Coupled with young teenagers running away to distant places. The people had lost hope and were searching for certain guidance to overcome the Depression seeing that unemployment had reached 25%. When Franklin D. Roosevelt came with his more liberal mindset of helping the people out and increased government regulations brought the people together.
Transformative Impact of Crisis and Recovery
His ‘New Deal’ gave the people new hope and something to look forward to in the future. The policies expanded the federal government and strengthened it due to the increased number of federal agencies. The President’s fireside chats, which were radio broadcasts explaining the upcoming policies, gave a direct line between the people and the President himself! During his fireside chats, he addressed the people as ‘My Friends’ and ‘You’ and called himself ‘I,’ signifying that he cared at a personal level and used the simplest language to include every man, woman, and child. The fireside chat gave people an insight into the role Federal Government could have.
The radio broadcast was heard from the richest to the poorest families; this gave a sense of equality and unity across the country. People also wrote letters to the people to the President appreciating his policies; this also was a way of citizens exercising their civil rights. The trust of the people in the government increased, and the power was given to the government to save them.
The reason The Great Depression was important was due to the New Deal which followed. The Great Depression was merely the cause of the New Deal, which in turn made important policies that are still heavily incorporated in our present lives. The New Deal was a set of programs appointed by Franklin D. Roosevelt, which were made to overcome the Depression. Agencies like the Federal Deposit Insurance Corporation (FDIC), the National Labor Relations Board, the Securities and Exchange Commission, Social Security, and various other was established during the New Deal.
As mentioned before, these programs safeguarded the economy and increased the people’s faith in the government. Coupled with this, these new deal policies help people in different fields during a crisis. It sets up a system so that a country does not go into chaos during a time of emergency. For example, if your house gets blown away by a tornado, the Federal Emergency Management Agency (FEMA) will support you during this time. The policies provide a safety net for a person to support during bad times.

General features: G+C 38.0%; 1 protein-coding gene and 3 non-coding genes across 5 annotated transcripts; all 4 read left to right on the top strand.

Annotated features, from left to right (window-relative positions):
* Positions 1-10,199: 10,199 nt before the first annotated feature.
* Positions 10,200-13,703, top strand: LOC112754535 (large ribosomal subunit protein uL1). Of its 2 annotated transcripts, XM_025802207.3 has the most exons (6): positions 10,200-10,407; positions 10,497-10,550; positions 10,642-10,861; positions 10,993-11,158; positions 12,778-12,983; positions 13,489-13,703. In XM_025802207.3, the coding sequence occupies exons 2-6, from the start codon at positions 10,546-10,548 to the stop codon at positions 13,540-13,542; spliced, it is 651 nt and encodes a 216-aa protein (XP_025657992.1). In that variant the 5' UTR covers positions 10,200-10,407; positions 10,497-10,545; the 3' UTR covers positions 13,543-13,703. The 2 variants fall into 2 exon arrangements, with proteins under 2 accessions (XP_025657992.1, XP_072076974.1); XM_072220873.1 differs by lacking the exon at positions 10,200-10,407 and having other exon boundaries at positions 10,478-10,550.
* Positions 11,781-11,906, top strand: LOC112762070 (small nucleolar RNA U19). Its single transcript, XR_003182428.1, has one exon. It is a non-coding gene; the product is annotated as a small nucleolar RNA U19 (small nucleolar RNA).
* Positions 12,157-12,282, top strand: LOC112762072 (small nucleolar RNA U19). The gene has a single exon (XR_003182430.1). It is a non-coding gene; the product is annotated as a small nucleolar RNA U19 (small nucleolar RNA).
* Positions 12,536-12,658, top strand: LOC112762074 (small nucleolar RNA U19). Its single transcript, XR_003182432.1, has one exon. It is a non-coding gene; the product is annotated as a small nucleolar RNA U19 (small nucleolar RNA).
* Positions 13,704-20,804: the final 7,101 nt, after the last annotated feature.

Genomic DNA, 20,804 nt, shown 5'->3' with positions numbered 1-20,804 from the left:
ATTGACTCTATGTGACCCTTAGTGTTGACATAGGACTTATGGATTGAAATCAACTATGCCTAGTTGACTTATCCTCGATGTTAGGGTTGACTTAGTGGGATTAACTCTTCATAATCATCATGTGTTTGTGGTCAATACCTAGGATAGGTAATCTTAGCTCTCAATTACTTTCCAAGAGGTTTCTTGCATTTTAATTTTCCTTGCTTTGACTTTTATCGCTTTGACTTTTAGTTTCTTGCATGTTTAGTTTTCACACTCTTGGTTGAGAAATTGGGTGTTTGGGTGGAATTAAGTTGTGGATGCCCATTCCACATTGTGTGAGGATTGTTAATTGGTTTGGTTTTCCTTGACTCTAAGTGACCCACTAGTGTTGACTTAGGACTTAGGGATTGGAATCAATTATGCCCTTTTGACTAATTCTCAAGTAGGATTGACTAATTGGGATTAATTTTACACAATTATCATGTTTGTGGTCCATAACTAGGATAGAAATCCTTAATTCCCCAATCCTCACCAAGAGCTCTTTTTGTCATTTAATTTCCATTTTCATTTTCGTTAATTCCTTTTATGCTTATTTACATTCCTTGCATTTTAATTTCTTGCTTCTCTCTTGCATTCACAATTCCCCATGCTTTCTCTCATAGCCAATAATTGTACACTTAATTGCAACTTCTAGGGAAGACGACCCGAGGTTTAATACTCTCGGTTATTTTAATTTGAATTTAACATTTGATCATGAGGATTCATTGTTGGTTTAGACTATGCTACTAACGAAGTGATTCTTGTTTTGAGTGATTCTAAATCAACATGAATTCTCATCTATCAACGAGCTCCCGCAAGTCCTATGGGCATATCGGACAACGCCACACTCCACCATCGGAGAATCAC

The Great Depression scarred men and women alike. However, it had its pros, as it safeguarded the economy afterward by preventing it from going too low. It also changed the public view of the government as their support. It also expanded and strengthened the Federal government and brought the people of the nation together. Finally, it made the government more systematic and gave life support to the citizens during a time of crisis. Overall, the Great Depression taught the people a lesson and helped to prevent it from happening again.
1.Herbert Hoover’s 1928 speech accepting the Republican nomination for the presidency.
2.Robert F. Himmelberg, published in 2001, which provides historical context and analysis of the Great Depression and its impact on the New Deal policies.
3.From Economic Crisis to Political Malaise” by Robert M. Collins, published in 2012, which discusses the similarities and differences between the Great Depression and the Great Recession.
4.Franklin D. Roosevelt’s fireside chats, which were a series of radio broadcasts where he explained and discussed his policies directly with the public.
5.Michael Hiltzik, published in 2011, which offers an in-depth exploration of the New Deal programs and their lasting impact on American society.
6.Federal Emergency Management Agency (FEMA) policies and guidelines, which provide information on disaster response and support programs for citizens.